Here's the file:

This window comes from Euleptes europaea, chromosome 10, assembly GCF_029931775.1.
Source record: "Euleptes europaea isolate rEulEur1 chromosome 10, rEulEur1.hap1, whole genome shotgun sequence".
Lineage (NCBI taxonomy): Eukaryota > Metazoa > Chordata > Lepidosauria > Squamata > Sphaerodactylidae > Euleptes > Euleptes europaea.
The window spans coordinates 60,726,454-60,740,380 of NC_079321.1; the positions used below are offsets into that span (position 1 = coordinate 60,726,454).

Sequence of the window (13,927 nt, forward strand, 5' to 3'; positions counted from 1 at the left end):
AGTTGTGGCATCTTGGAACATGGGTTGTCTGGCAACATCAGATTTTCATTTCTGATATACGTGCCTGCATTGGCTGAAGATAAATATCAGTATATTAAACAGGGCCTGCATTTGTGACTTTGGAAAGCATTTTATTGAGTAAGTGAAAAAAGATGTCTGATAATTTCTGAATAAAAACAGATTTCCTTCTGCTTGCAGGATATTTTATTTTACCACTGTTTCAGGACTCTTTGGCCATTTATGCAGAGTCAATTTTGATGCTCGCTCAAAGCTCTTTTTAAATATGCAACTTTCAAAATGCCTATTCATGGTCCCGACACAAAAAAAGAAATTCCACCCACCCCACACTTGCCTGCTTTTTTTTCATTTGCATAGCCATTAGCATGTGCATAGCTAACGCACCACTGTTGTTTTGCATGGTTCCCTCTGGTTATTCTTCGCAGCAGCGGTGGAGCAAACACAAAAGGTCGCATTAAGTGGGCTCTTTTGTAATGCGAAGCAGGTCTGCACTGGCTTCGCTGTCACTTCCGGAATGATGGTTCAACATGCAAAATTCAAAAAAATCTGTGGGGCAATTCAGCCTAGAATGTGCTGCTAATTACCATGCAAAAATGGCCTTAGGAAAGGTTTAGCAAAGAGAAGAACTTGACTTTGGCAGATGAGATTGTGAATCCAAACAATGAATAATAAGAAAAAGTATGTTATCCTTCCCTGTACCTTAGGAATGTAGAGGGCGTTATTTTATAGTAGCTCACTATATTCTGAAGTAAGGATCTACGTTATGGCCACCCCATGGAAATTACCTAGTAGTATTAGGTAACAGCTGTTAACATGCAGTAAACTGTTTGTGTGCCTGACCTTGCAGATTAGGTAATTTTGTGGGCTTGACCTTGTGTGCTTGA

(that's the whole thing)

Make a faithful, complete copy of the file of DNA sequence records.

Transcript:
This window comes from Euleptes europaea, chromosome 10, assembly GCF_029931775.1.
Source record: "Euleptes europaea isolate rEulEur1 chromosome 10, rEulEur1.hap1, whole genome shotgun sequence".
Lineage (NCBI taxonomy): Eukaryota > Metazoa > Chordata > Lepidosauria > Squamata > Sphaerodactylidae > Euleptes > Euleptes europaea.
The window spans coordinates 60,726,454-60,740,380 of NC_079321.1; the positions used below are offsets into that span (position 1 = coordinate 60,726,454).

Sequence of the window (13,927 nt, forward strand, 5' to 3'; positions counted from 1 at the left end):
AGTTGTGGCATCTTGGAACATGGGTTGTCTGGCAACATCAGATTTTCATTTCTGATATACGTGCCTGCATTGGCTGAAGATAAATATCAGTATATTAAACAGGGCCTGCATTTGTGACTTTGGAAAGCATTTTATTGAGTAAGTGAAAAAAGATGTCTGATAATTTCTGAATAAAAACAGATTTCCTTCTGCTTGCAGGATATTTTATTTTACCACTGTTTCAGGACTCTTTGGCCATTTATGCAGAGTCAATTTTGATGCTCGCTCAAAGCTCTTTTTAAATATGCAACTTTCAAAATGCCTATTCATGGTCCCGACACAAAAAAAGAAATTCCACCCACCCCACACTTGCCTGCTTTTTTTTCATTTGCATAGCCATTAGCATGTGCATAGCTAACGCACCACTGTTGTTTTGCATGGTTCCCTCTGGTTATTCTTCGCAGCAGCGGTGGAGCAAACACAAAAGGTCGCATTAAGTGGGCTCTTTTGTAATGCGAAGCAGGTCTGCACTGGCTTCGCTGTCACTTCCGGAATGATGGTTCAACATGCAAAATTCAAAAAAATCTGTGGGGCAATTCAGCCTAGAATGTGCTGCTAATTACCATGCAAAAATGGCCTTAGGAAAGGTTTAGCAAAGAGAAGAACTTGACTTTGGCAGATGAGATTGTGAATCCAAACAATGAATAATAAGAAAAAGTATGTTATCCTTCCCTGTACCTTAGGAATGTAGAGGGCGTTATTTTATAGTAGCTCACTATATTCTGAAGTAAGGATCTACGTTATGGCCACCCCATGGAAATTACCTAGTAGTATTAGGTAACAGCTGTTAACATGCAGTAAACTGTTTGTGTGCCTGACCTTGCAGATTAGGTAATTTTGTGGGCTTGACCTTGTGTGCTTGA